Happy Bowl Asian Restaurant's spice-slinging chefs match a menu of classic Thai dishes with a casual BYOB policy. Amid seven curry selections swims the sweetly spiced salmon ($10.95) sailing through torrents of broccoli, bell peppers, and basil. Combination platters, such as chinese broccoli with crispy pork ($7.95) or beef in savory oyster sauce ($7.95) share plate space and spicy secrets with a choice of fried or steamed rice and a crunchy egg roll. Midday noshers can slurp up lunch-size portions of spicy basil noodle ($5.99) or comforting pad see ew ($5.99) before returning to less-delicious duties elsewhere.
Amid the gravity-mocking floors and walls of Flight Deck Trampoline Park, Cool Zone Frozen Treats stays anchored by gallons upon gallons of Honey Hill Farms frozen yogurt. Low-fat and non-fat varieties mix in with flavors such as candy coma and rainbow sherbet to take full advantage of frozen yogurt's versatility, owing much of their creamy texture and popping flavor to their production. Fresh milk, real fruit purees, and high counts of live yogurt cultures fill every cup, allowing customers to indulge their sweet tooth without forsaking their health. And while retrieving treats from the self-serve stations, guests can also exercise their creativity—mixing together flavors, sprinkling in some toppings, and titling their creation "Human Ambition."
Since its founding 26 years ago, Rivera's has transformed from a farmer's market into a catering business and restaurant, with an eclectic menu that blends Mexican and barbecue fare. For a filling starter, try the Botanas platter ($24.95)—four tamales, four large nachos, four bacon-wrapped shrimp, four smoked ribs, and chili con queso—which offers enough sustenance for four diners or one Van Halen tribute band. Diners can slather on a thicker shade of sauce with the three-meat, three-side combo deal ($14.95), boasting ribs, smoked chicken, and brisket as its main meats, or instead opt for the chicken breast bathed in fresh tomatillo sauce ($10.25). Other entrees include fajitas, beef tenderloin, and the fresh fish of the day—ideal for accompanying tableside magic tricks and tabletop feats of chugging pickled jalapeño puree.
Originally served along the tree-lined banks of its namesake body of water, Woody Creek Bar-B-Q's array of smoked meats and sauces satisfies stomachs within the confines of the restaurant's indoor digs. Woody Creek's menus sport formidable fare such as the Double Barrel potato, a palatable pouch of butter, sour cream, cheese, chopped beef, and sauce ($6.95–$7.25). Celebrate ribs' culinary attributes instead of potential as xylophone substitutes with a rib dinner ($10.45–$10.95) or the half rack ($11.95–$12.95). The Gunslinger sandwich's chopped beef, sausage, and hot links argue about the proper pronunciation of Naugahyde ($5.99). Build-your-own plates round up protein posses with your choice of one to three meats and two sides ($8.35–$10.95).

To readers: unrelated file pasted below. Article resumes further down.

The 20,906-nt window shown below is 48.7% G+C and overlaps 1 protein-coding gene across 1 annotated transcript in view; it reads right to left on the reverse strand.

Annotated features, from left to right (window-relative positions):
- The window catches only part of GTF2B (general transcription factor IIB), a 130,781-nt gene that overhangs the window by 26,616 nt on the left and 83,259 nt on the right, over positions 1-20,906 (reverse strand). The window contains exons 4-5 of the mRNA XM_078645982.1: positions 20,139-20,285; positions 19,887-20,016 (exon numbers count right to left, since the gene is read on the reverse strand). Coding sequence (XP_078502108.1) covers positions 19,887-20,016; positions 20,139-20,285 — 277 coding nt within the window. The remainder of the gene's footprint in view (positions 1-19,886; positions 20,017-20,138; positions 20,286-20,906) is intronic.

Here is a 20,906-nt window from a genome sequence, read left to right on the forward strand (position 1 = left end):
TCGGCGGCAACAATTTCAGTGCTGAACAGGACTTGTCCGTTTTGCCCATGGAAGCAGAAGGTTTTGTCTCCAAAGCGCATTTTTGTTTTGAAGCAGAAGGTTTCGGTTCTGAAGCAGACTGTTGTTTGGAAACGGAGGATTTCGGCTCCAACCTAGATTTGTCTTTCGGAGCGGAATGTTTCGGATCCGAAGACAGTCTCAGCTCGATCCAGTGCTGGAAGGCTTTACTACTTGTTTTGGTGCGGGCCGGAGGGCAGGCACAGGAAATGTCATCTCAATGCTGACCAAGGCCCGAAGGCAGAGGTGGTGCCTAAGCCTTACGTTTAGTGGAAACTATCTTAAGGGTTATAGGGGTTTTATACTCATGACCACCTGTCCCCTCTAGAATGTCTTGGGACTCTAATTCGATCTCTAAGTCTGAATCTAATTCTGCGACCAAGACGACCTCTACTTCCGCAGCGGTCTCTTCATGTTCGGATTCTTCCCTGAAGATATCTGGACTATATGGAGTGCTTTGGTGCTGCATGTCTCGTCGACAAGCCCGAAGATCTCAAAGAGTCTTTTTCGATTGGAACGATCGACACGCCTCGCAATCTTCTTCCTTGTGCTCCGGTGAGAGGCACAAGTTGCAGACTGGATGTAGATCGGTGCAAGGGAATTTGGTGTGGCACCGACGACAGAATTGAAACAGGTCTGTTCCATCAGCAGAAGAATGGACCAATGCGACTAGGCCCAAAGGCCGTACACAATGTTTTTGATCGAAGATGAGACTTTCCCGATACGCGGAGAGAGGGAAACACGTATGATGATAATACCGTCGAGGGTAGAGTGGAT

Established in 2008 our restaurant caters to a distinguished clientelle. We have one of the most experienced Italian Chefs in North Texas. Very friendly atmosphere with soft music in the background. Very quiet romantic and yet family type setting. Cozy enough, you will love it here.
Since 1983, the folks at Tommy's Hamburger Grill have been cooking up their signature burgers, sandwiches, and hearty sides from family recipes passed down through the generations. They smother Wholey Moley burgers in guacamole and cheddar and top wheat bread with chicken salad, then pile on sides such as fries, tots, and fried okra—though diners can also upgrade to "frog fries," hand-cut fries buried beneath cheddar cheese, grilled onions, and jalapeños. The menu accommodates eaters of all stripes with veggie, turkey, and slim burgers, with the latter cheerfully labeled “for wimps.” The from-scratch crispy catfish, meanwhile, comes in its own basket—as commonly found in the wild—and can be paired up with shrimp. To wash it all down, diners can order wine and beer or stick with sweet tea and cola.